· 6 min read · Features

M&A deals: What role for HR?

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With the number of mergers and acquisitions predicted to grow this year, we ask what role HR must play for a successful transaction

It’s not only consumers who tightened their belts during the recession. Just as customers deserted the high street, corporations battened down the hatches, folding their shopping lists away. In 2009, global merger and acquisition (M&A) activity was down 36% compared to the previous year. And in most industries, it stayed down. 

However, recent evidence suggests that could be about to change. As the global economic recovery continues to gather pace, organisations that have built up large cash reserves during the downturn are looking for new sources of growth – and many are considering an M&A. In a 2013 KPMG survey of M&A professionals based in the US, 63% expected activity to increase during 2014, with North America, Western Europe, China and Asia the most fertile areas. Towers Watson also recently predicted the “mega-merger” will return this year.

However, the extent to which – and when – HR is involved in these transactions varies widely. Adam Rosenberg, partner and head of M&A for the UK at HR consultancy Mercer, says a few years ago the tendency was for HR to “wheel in very late on, probably to sort the pension problems out”, but this is starting to change: “Most companies now have someone from HR on a deal-steering committee, and certainly aware of what’s going on and feeding into the transaction.”

M&A failure

There is good reason for this. Around four in five M&As fail to deliver on their expected goals, suggests Gerry Miles, owner of Gerry Miles Consulting and leader of the Strategic HR Management programme at Ashridge Business School. He says this is often due to a cultural mismatch, or failure to ensure the new entity is able to effectively integrate two teams of people. 

It is something Miles has seen close at hand, in the then Price Waterhouse’s merger with Coopers & Lybrand in the late 1990s, where a disparity around the maturity of the two firms – one was a global business and the other a national one – caused difficulties on the people side. “If you were ex-Price Waterhouse, it felt like you were going backwards,” he explains. “It was one of those things that we ought to have seen but we didn’t. The cultural fit is a deal-breaker.”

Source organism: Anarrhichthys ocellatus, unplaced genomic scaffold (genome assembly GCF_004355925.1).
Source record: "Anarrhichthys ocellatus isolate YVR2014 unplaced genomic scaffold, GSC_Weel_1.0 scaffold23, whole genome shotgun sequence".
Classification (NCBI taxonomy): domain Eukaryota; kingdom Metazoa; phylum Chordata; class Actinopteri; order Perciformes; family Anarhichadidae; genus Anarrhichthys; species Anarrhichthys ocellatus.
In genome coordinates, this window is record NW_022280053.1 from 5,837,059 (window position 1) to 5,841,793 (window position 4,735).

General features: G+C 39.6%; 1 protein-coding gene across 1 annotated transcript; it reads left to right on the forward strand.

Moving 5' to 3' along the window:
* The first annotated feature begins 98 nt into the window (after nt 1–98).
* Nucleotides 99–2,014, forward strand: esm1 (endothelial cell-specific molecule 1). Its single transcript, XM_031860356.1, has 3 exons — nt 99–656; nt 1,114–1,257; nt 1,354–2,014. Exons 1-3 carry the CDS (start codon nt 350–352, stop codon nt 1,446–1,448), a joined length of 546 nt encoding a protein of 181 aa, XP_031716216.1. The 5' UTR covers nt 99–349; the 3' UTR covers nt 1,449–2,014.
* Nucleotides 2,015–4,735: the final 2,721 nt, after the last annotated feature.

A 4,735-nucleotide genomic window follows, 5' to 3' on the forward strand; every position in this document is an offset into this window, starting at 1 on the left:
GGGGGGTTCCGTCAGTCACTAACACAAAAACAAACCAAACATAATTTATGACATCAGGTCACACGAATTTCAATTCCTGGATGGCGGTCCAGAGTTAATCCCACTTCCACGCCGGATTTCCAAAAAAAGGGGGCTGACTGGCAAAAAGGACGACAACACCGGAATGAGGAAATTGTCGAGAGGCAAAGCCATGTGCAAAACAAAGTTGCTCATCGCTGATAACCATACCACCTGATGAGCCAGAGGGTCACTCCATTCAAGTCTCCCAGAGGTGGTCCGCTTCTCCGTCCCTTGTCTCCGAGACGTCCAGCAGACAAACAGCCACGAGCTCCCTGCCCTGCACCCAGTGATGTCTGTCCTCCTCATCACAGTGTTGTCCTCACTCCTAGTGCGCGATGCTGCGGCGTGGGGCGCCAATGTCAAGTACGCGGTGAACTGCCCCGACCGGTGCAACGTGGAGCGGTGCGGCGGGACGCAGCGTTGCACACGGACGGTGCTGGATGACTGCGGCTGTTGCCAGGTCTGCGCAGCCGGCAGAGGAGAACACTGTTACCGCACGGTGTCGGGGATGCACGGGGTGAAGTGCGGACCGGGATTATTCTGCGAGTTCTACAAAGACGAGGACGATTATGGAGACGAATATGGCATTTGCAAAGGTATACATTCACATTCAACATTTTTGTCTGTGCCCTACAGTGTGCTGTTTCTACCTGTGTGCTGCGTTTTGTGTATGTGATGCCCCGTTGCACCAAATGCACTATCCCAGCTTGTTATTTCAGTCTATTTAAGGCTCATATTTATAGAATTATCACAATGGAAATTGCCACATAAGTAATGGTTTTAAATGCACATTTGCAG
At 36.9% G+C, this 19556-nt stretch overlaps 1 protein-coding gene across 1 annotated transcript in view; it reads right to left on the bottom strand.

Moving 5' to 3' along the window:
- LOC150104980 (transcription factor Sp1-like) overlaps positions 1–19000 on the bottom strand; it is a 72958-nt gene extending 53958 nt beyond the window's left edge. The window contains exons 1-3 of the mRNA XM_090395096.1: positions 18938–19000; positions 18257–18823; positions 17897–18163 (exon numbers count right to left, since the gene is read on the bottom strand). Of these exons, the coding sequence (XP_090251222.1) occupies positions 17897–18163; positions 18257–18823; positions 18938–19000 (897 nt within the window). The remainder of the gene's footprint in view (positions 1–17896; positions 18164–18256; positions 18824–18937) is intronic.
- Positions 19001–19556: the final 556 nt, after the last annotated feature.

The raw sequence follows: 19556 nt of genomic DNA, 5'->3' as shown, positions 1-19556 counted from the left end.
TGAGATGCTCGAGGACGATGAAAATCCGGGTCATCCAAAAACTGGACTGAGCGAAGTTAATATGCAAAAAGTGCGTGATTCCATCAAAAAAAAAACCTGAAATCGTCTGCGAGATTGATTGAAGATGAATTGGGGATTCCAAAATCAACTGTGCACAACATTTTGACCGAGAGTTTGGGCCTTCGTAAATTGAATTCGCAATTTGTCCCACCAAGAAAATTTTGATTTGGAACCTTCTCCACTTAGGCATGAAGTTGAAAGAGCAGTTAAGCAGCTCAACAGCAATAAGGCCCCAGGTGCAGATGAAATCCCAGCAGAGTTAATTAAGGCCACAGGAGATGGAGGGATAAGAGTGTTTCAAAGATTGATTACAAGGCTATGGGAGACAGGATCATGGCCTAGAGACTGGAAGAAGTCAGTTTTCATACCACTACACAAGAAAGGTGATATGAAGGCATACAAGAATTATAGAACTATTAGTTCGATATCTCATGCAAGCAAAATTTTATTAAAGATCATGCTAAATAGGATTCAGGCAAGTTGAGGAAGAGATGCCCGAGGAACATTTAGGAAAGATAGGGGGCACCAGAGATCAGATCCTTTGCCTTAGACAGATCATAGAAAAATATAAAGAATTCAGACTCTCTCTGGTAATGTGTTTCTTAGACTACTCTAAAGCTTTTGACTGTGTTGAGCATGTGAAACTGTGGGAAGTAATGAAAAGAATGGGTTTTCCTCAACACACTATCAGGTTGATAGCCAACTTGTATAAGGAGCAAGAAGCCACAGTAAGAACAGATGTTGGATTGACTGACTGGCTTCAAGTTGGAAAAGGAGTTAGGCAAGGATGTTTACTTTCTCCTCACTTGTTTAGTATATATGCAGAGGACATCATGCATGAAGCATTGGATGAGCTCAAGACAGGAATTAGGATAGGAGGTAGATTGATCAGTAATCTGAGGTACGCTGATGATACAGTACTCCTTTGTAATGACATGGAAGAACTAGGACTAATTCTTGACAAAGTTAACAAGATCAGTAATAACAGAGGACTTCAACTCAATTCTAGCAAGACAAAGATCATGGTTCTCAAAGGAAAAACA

Rosenberg points to the Daimler-Chrysler tie-up as one where the different American and German company cultures had not been anticipated, and ultimately proved insurmountable. “The critical thing is to understand where there are issues and to have a framework for understanding those differences and a plan for mitigating any challenges that come as a result of those,” he says. “Most organisations don’t
do that.”

Involve HR as soon as possible

Arjen Vermazen, senior vice-president HR EMEA at Astellas Pharma Europe, has been involved in several M&As throughout his career, including the merger of pharmaceutical companies Yamanouchi and Fujisawa, leading to Astellas’ formation back in 2004. He believes HR needs to be involved as soon as possible once the decision to proceed with a deal has been agreed, and stresses the need to focus on people, particularly where the skills-base is an important reason for the transaction. 

“For us, all the knowledge and expertise are embedded in the minds of the people,” he says. “As two equal parties, we were really merging the two and trying to align the benefits, but that’s only possible if you foresee right from the start that there is an overlap of cultures.”

Peta Fry, HRD at accountacy firm Monahans, has been involved in a number of acquisitions in recent years, both internally and with external clients. She also stresses the need for HR to be involved early on. “If you know what’s going on, it allows you to think about some of the issues and you can plan your communication in a slightly different way,” she says. This could involve talking to people in the other organisation ahead of any new arrangements coming into force, and gaining the trust of senior people in that business. 

Beyond ensuring a good cultural fit and developing a communications strategy, there are a host of practical issues that demand HR’s attention, many of which can be looked at before the transaction is complete, if the function is brought in early enough. “We’d be looking at retaining key people and skills, innovation and technology,” says Julie Downing, executive vice-president EMEA, HR, at IT company NTT Data. “We’d also look to engage the target’s leadership team and try to establish where any challenges may be as we move forward.” This would extend to understanding any employment contracts and pension arrangements that may be in place, as well as potential risks such as employment tribunals, she adds.